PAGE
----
Russell Wardrop

Guest blogger. Russell Wardrop, the co-founder of Kissing with Confidence on the amazing potential of a ‘chance conversation’ and how building on the strength of your networking is crucial to future success.


It's amazing where a chance conversation can lead to. Twenty years ago I decided to leave behind the heady heights of a career in architecture and academia in favour of taking the plunge and starting my own business.

Starting out in Glasgow, the foundations of my business were laid by the networking I did through the Junior Chamber International (JCI) and a few other organisations. My accountant (now our chairman), my financial advisor and my biggest London client appointment were all connections from my JCI network. Sitting in the audience of the first ever presentation workshop I held was an ambitious young man, Michael, who was at a crossroads in his career, feeling that the legal world, where he had achieved a successful partnership was no longer filling him with passion. After the workshop, Michael and I briefly grabbed a few minutes when we talked about the presentation and chewed the fat.

Russell Wardrop

Roll on to 2020 I find myself celebrating an amazing twenty years in business. Still based in Glasgow, we have a team now travelling throughout Europe, providing specialist training to a mix of corporate clients, including large financial service clients, and I'm very proud of that. The very same Michael now heads up our legal division, turning gamekeeper to poacher, and walked away from practising law to helping lawyers in their bid to grow.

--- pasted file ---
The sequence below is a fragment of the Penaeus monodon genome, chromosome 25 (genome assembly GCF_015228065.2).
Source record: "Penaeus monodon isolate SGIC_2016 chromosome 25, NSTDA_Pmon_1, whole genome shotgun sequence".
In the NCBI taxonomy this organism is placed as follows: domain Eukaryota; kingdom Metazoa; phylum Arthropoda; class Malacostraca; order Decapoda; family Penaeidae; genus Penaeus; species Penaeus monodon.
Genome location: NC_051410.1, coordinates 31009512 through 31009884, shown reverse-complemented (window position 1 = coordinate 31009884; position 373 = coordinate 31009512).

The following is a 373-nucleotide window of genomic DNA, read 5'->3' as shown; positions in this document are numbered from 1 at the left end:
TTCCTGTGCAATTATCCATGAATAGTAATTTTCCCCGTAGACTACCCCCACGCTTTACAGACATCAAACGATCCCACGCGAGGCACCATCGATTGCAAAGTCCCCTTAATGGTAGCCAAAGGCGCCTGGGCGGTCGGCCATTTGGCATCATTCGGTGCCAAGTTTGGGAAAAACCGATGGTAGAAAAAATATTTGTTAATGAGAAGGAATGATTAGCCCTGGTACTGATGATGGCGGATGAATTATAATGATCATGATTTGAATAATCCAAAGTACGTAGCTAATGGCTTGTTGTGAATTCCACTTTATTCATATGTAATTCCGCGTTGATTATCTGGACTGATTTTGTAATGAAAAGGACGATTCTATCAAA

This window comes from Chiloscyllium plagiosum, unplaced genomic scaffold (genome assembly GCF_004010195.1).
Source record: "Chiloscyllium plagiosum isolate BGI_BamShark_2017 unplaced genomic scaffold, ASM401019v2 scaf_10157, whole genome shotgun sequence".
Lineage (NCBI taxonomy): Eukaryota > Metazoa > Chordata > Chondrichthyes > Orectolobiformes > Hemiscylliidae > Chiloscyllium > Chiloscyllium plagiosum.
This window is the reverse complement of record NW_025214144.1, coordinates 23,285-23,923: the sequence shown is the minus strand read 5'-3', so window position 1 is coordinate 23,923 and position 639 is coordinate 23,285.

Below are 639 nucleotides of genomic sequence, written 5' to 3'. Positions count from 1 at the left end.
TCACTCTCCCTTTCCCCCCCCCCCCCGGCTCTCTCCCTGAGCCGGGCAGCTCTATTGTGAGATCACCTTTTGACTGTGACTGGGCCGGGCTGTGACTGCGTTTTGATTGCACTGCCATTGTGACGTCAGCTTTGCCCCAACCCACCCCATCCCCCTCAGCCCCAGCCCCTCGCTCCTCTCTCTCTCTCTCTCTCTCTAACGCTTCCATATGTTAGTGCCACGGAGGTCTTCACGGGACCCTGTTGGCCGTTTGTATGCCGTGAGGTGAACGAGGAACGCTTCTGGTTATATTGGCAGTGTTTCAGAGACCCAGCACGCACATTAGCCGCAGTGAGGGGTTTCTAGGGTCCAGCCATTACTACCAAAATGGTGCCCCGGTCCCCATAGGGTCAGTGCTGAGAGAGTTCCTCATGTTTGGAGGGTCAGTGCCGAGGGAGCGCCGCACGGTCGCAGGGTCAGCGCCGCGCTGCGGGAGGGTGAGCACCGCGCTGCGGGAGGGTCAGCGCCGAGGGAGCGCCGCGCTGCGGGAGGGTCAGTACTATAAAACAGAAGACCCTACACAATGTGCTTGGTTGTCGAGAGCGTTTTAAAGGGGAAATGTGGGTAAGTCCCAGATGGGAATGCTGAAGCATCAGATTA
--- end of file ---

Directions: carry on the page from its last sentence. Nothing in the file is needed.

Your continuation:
Twenty years ago a chance conversation was never considered to be 'networking.' But the value of networking, such as the regular business gatherings in Glasgow's IFSD, should never be underestimated.

Building on the strength of your networking is crucial to career success, regardless of whether you are starting out or nearing the top rungs of the ladder. Not only is it cheap, it's effective - a personal recommendation is pretty much the best there is - and it can be fun.

Concerning though are reports that millennials, who apparently this year will represent more than 50% of the workforce, don't like attending networking events outside the office, despite recognising their value. But networks are hugely important. That's your future sales funnel, the recommender for a vacancy in the business you want to work for. The person who knows someone who knows someone else who can help you.

I get it though, for some the mere thought of attending a networking event creates anxiety. But, like everything in business, having a plan helps. So, the next time you sign up to a networking event in the IFSD -

  • Find someone on their own and introduce yourself
  • Have something to say - the weather can still be interesting
  • Ask lots of questions
  • Decide you are not leaving until you speak to three people
  • Follow up your new contacts by email and Linked-in
  • And then do it again. Send them something of interest, arrange another coffee

And before you know it, you may well find yourself sitting in an airport in Milan, pondering over your twentieth year in business and how it all started with a few chance conversations in Glasgow.

Russell and his team provide programmes on business growth, leadership and pitching for individuals and teams located all over the world. An internationally experienced keynote speaker, trainer and coach, Russell works at the highest levels of government and academia, and at board level within commercial organisations.

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